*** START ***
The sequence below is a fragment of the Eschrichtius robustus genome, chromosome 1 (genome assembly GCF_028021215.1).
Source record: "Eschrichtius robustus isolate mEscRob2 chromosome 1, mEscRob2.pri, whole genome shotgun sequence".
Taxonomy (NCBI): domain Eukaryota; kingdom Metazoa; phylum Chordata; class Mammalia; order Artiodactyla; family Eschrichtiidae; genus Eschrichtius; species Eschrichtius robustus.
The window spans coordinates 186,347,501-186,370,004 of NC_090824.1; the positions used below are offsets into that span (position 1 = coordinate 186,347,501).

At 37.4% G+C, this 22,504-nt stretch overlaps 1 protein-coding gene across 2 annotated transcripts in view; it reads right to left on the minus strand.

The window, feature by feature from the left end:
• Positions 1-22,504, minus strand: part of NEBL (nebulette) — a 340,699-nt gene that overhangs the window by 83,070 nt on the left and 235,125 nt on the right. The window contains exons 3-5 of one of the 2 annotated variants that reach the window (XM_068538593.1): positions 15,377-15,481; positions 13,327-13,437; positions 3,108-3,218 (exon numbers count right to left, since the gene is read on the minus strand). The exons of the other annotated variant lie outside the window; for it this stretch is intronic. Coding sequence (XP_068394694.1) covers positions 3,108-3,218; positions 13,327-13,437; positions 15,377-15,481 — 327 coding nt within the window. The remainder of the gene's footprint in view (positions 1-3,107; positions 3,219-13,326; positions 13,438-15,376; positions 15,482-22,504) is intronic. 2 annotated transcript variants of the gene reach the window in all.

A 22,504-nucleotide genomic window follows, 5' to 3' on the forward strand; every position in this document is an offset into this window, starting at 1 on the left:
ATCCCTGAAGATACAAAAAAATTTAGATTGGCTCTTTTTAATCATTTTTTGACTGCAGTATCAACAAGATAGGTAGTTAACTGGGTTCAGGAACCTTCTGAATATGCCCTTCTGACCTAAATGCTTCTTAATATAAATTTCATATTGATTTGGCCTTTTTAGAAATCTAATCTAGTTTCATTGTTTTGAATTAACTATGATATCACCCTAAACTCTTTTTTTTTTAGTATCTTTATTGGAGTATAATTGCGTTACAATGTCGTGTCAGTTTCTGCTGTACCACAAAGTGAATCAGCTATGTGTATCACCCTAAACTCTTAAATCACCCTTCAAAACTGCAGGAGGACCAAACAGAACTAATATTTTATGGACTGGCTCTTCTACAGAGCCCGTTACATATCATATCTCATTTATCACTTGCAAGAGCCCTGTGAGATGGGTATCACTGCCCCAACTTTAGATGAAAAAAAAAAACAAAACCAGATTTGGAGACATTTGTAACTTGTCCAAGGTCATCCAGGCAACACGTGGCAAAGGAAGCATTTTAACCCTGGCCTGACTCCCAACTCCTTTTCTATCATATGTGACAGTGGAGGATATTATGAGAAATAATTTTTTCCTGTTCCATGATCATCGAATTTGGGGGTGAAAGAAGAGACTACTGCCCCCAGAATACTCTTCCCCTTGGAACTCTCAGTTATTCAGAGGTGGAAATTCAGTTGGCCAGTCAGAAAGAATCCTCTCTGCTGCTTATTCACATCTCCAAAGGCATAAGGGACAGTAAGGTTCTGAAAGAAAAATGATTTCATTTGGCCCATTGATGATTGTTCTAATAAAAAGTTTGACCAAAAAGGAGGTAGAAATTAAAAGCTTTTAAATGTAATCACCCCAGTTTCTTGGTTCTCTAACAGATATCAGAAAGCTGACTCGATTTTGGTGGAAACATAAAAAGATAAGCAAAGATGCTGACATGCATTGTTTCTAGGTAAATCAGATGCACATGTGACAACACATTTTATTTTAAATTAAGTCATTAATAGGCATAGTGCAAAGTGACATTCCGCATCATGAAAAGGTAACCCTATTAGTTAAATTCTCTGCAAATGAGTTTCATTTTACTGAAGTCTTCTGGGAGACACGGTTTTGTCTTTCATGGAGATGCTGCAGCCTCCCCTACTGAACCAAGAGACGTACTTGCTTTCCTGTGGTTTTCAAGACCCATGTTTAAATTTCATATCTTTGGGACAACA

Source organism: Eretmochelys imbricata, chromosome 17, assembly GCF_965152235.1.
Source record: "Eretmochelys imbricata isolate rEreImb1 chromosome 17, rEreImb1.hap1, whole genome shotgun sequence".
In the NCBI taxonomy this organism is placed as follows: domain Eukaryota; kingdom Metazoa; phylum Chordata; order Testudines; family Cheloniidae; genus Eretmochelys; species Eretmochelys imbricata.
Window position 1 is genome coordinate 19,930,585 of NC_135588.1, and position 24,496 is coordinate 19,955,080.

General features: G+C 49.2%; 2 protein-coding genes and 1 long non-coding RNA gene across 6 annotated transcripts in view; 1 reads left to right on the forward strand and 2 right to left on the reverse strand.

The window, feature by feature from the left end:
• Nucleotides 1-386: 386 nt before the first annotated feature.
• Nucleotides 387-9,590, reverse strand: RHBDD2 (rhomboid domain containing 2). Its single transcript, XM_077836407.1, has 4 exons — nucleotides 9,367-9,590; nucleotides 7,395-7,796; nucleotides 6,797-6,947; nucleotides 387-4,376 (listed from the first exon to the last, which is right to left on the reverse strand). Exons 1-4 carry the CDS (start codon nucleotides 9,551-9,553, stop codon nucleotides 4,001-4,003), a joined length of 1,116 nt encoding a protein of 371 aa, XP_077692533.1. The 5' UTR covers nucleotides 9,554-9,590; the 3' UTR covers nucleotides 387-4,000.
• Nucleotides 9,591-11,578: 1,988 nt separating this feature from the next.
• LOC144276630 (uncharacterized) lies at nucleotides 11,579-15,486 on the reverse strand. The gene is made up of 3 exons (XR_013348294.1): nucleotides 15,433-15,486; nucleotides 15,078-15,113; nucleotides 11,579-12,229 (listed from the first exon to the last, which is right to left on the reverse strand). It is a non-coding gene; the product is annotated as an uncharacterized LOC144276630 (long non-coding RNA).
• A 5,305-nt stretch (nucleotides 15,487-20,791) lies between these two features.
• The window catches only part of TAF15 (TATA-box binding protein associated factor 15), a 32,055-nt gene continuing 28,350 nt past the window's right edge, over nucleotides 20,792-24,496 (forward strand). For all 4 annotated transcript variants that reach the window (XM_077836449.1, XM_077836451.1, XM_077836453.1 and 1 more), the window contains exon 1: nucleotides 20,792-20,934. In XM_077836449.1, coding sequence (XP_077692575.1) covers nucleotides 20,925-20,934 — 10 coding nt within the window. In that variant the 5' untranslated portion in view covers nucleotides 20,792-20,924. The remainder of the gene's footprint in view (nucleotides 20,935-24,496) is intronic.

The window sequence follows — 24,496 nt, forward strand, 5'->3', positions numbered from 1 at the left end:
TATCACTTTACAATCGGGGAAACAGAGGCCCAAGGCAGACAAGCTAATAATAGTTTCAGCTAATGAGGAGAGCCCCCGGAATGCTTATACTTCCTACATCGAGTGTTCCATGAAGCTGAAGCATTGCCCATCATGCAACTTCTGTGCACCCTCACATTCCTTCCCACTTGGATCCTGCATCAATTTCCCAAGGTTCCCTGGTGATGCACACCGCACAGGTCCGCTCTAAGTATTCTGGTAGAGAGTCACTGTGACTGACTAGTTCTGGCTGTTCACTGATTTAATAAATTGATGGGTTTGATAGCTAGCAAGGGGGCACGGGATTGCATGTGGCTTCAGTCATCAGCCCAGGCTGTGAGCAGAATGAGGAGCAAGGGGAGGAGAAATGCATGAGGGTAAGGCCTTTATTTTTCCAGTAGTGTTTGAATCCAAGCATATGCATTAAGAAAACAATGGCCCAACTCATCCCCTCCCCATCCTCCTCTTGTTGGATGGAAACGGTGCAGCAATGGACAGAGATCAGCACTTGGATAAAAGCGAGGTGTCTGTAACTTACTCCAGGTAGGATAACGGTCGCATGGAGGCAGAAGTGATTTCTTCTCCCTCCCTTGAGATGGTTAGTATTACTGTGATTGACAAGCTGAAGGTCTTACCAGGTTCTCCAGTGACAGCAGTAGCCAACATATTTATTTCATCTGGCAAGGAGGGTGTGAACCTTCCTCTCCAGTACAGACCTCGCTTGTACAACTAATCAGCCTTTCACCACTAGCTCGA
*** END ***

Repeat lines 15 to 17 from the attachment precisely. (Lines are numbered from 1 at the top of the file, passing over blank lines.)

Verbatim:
The window, feature by feature from the left end:
• Nucleotides 1-386: 386 nt before the first annotated feature.
• Nucleotides 387-9,590, reverse strand: RHBDD2 (rhomboid domain containing 2). Its single transcript, XM_077836407.1, has 4 exons — nucleotides 9,367-9,590; nucleotides 7,395-7,796; nucleotides 6,797-6,947; nucleotides 387-4,376 (listed from the first exon to the last, which is right to left on the reverse strand). Exons 1-4 carry the CDS (start codon nucleotides 9,551-9,553, stop codon nucleotides 4,001-4,003), a joined length of 1,116 nt encoding a protein of 371 aa, XP_077692533.1. The 5' UTR covers nucleotides 9,554-9,590; the 3' UTR covers nucleotides 387-4,000.